Ruling clears way for false arrest lawsuit against Douglas County

Ruling clears way for false arrest lawsuit against Douglas County

Ruling clears way for false arrest lawsuit against Douglas County
Immunity law doesn’t shield police for Tyler Sanchez arrest

By Kirk Mitchell
This article originally appeared on The Denver Post, Denver and the West on January 12, 2016
To view the original article, click here

The 10th U.S. Circuit Court of Appeals has ruled that a developmentally disabled man can sue Douglas County and five detectives and investigators for a false arrest in a rape case in 2009.

The Denver federal court upheld a Douglas County District Court ruling, determining that qualified immunity laws didn’t shield deputies who arrested Tyler Sanchez from being sued.

Sanchez had sued the detectives and the Douglas County Sheriff’s Department, alleging that he was charged even though they knew his confession was untrue.

The court ruled that a “cause of action” existed on the basis of malicious prosecution. The 10th Circuit decision Monday allows Sanchez’s lawsuit to go forward.

“Mr. Sanchez’s factual allegations are sufficient to overcome qualified immunity at the pleadings stage,” the ruling says.

The appeals court ruled that it lacked jurisdiction on another claim by defendants: that the statute of limitation for appeal had lapsed.

Over the span of 17 hours on July 17, 2009, the 18-year-old disabled man confessed to trespassing, but not to the sexual assault of an 8-year-old girl during a burglary a week earlier.

The case lacked physical evidence, and Sanchez didn’t match the victim’s description of the assailant.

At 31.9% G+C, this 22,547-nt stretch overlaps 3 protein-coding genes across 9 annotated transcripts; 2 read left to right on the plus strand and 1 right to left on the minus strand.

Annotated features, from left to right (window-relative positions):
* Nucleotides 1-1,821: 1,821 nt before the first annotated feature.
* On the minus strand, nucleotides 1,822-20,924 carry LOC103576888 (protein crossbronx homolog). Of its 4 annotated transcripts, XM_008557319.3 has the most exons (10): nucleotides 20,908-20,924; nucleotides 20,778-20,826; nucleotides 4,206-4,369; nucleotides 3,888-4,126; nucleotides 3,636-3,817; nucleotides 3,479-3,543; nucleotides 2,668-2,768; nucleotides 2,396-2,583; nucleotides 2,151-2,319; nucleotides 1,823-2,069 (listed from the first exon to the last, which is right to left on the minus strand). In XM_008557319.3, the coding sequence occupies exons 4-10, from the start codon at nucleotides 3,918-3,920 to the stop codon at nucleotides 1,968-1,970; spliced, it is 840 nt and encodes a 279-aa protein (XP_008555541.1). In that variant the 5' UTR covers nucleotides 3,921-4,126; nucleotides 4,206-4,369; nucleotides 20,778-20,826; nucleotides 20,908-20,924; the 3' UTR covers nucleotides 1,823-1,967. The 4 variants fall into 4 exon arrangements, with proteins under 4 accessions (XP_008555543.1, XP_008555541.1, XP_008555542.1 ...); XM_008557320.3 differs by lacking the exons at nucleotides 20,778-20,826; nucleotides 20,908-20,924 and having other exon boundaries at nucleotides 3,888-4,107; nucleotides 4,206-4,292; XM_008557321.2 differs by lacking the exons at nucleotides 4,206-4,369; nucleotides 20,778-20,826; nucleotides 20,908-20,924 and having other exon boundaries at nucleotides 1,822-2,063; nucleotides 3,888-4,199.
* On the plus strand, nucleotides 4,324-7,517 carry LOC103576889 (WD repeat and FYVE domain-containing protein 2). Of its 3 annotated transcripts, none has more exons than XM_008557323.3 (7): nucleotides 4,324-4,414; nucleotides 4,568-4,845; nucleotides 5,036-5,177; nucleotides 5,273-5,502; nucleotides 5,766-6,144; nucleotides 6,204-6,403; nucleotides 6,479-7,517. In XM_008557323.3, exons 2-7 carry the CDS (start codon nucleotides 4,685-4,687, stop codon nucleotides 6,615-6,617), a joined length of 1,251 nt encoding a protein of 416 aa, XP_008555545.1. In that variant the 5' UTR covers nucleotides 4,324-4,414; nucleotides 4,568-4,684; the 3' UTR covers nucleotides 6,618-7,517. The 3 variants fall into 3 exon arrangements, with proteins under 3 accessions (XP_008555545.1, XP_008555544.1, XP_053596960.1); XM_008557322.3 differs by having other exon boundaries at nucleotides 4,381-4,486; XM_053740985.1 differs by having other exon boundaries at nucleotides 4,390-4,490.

The girl described her attacker as being roughly 40 years old, weighing 190 pounds, with no tattoos and with brown hair parted in the middle. But Sanchez was a teen, weighed 130 pounds, had prominent tattoos on both arms, and had red hair in a buzz cut, the ruling says.

Sanchez had pronounced cognitive disabilities and scored in the 60s and 70s on IQ tests. He repeatedly told interrogators that he was tired while his eyes were closed. He had been awake for 30 hours by the end of the interviews.

Sanchez was unable to give any details regarding his involvement in the crime. Instead, he simply agreed to the details suggested to him. At one point, he agreed to an untrue detail that the investigator had posed, the 10th Circuit ruling says.

The two detectives asked Sanchez if he was simply saying what they wanted to hear and one of them wrote that Sanchez had difficulty remembering details of his supposed crimes and had given vague answers.

Furthermore, DNA found on the victim’s underwear wasn’t his, and the litany of other break-ins he confessed to eventually were pinned on other people.

“Mr. Sanchez alleges that his confession was false, explaining that he confessed only because his disabilities prevented him from understanding what was happening during the interviews,” the written appeals court ruling says. “A subsequent medical examination supported Mr. Sanchez’s explanation, and the district attorney dropped the charges in April 2012.”

His defense attorney, Iris Eytan, has said Sanchez’s case underscores the need for training for law enforcement officials in how to deal with suspects who have disabilities.